You can also use some time savers to make things easier for when you’re busy.  Buy frozen vegetables that you just need to steam and serve as sides.  Make a big pot of soup or chilli on the weekend, then add a small serving to your dinners throughout the week.  Likewise, make a bowl of salad greens (lettuce and carrots) when you have time and then add fruits like tomatoes and peppers at dinner time.

For the ultimate in easy dinners, get a book of crockpot recipes.  When you’re going to be rushed the next day or get home late, you can put together dinner for the next night the evening before in the crockpot and refrigerate, then just start it going before you leave for work the next day.  When you get home, you’ll have a hot meal waiting for you.

Buy a smaller house

Many people take the bad advice to buy the biggest home for which they can get a loan.  This leaves you house-poor, where you have a good income but you’re spending so much on your mortgage payments that you can’t save and invest.  You then end up taking out a HELOC or a second mortgage when you need to pay for something like college, a home repair, or even a vacation.  Plus, big homes come with big maintenance bills.

To avoid feeling house-poor, you should be able to pay the mortgage using no more than 25% of your gross pay.

Instead, buy the home that you can afford and the size that you need.  To avoid feeling house-poor, you should be able to pay the mortgage using no more than 25% of your gross pay.  Plus, save up at least a 20% down payment to reduce the risk that you’ll end up owing more on the home than it’s worth and to save the cost of mortgage insurance.  If that means you need to start with a smaller home and then add-on or upgrade in ten years, that’s better than buying a McMansion to start and possibly going through a bankruptcy in a few years or not being able to put money away for retirement.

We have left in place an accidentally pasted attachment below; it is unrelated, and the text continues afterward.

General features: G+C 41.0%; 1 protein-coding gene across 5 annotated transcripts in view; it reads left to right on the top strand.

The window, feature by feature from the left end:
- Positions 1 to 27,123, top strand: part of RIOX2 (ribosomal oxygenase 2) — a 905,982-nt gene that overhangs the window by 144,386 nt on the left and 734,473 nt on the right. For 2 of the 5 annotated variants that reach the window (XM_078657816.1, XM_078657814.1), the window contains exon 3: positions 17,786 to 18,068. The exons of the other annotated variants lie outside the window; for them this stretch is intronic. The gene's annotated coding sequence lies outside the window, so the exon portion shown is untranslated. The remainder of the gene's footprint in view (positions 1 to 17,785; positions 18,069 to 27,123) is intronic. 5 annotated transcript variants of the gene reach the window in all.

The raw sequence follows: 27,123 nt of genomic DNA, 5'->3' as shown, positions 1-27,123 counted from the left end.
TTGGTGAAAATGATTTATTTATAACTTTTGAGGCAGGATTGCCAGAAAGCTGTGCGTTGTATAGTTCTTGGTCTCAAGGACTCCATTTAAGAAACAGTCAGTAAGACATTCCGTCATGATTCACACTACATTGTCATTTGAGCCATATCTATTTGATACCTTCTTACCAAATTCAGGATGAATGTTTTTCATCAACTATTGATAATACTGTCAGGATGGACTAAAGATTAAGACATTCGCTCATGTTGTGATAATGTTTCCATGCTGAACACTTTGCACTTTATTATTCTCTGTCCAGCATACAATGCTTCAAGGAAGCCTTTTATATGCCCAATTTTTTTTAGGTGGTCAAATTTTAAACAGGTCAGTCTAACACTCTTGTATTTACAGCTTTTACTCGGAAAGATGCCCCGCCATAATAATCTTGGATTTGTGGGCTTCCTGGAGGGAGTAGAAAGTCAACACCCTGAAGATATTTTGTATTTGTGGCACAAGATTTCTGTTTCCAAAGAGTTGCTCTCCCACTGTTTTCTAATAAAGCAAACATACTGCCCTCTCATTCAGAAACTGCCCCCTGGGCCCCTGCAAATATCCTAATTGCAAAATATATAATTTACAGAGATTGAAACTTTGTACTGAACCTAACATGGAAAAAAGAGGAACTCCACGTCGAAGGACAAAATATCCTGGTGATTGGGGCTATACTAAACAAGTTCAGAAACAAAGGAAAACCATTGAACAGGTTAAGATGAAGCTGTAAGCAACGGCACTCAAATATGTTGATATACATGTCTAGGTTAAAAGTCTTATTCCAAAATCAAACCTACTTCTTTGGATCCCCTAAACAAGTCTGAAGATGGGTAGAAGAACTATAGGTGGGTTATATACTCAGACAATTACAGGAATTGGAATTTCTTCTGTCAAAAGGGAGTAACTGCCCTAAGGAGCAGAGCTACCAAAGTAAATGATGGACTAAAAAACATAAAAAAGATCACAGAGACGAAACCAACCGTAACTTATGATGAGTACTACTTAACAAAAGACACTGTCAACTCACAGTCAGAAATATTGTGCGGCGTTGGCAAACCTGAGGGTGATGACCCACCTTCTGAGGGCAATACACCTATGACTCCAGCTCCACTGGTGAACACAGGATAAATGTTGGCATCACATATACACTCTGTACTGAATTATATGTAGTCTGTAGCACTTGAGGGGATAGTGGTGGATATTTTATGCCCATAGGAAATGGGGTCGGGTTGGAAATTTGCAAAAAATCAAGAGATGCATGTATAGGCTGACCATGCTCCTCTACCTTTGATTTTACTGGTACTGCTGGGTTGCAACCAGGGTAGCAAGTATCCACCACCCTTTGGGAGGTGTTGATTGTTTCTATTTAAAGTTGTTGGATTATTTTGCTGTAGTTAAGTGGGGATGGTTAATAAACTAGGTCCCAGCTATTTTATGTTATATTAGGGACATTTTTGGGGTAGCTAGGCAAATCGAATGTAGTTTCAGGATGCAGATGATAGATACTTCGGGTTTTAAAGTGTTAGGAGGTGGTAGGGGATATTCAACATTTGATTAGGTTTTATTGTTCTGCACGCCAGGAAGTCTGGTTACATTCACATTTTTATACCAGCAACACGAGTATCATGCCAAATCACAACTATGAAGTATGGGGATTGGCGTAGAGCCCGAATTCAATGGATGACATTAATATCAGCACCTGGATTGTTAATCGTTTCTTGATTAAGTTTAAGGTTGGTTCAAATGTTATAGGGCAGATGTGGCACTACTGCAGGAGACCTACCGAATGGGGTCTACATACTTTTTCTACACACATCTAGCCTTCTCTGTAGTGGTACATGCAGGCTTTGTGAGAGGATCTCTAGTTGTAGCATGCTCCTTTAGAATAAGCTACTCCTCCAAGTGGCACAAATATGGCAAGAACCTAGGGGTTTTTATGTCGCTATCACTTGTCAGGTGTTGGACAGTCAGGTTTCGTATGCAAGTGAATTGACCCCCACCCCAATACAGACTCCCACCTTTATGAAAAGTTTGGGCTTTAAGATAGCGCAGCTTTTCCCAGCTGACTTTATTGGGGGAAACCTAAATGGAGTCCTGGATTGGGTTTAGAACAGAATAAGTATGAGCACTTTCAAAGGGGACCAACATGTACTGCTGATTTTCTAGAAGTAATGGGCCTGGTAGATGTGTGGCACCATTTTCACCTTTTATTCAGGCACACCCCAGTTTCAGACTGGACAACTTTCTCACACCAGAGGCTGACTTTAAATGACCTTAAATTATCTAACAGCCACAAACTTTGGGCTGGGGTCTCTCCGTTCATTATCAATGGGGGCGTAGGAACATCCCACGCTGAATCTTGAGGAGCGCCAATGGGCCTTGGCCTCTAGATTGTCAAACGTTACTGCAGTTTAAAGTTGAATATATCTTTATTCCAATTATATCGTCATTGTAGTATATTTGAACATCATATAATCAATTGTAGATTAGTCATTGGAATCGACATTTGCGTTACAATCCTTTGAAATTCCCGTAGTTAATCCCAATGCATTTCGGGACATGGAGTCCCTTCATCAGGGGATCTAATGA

Choose a low-cost area in which to live

A lot of people will say that there is no way they can do the things I’ve described because things just cost too much where they live or they are not practical.  Well, move somewhere else.  There are a lot of great places to live that cost a lot less than New York or San Francisco.  You can get a bigger house; land; safe, high-quality public schools; and pay a lot less for insurance, food and practically everything else.  Obviously, some people have a really strong reason for living in the big cities and it is worth it for them to pay out all of their income to do so.  If there is not, look around.  It is a lot easier to become financially independent if you lower your cost of living.

Got an investing question? Please send it to vtsioriginal@yahoo.com or leave in a comment.

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Disclaimer: This blog is not meant to give financial planning or tax advice. It gives general information on investment strategy, picking stocks, and generally managing money to build wealth. It is not a solicitation to buy or sell stocks or any security. Financial planning advice should be sought from a certified financial planner, which the author is not. Tax advice should be sought from a CPA. All investments involve risk and the reader as urged to consider risks carefully and seek the advice of experts if needed before investing.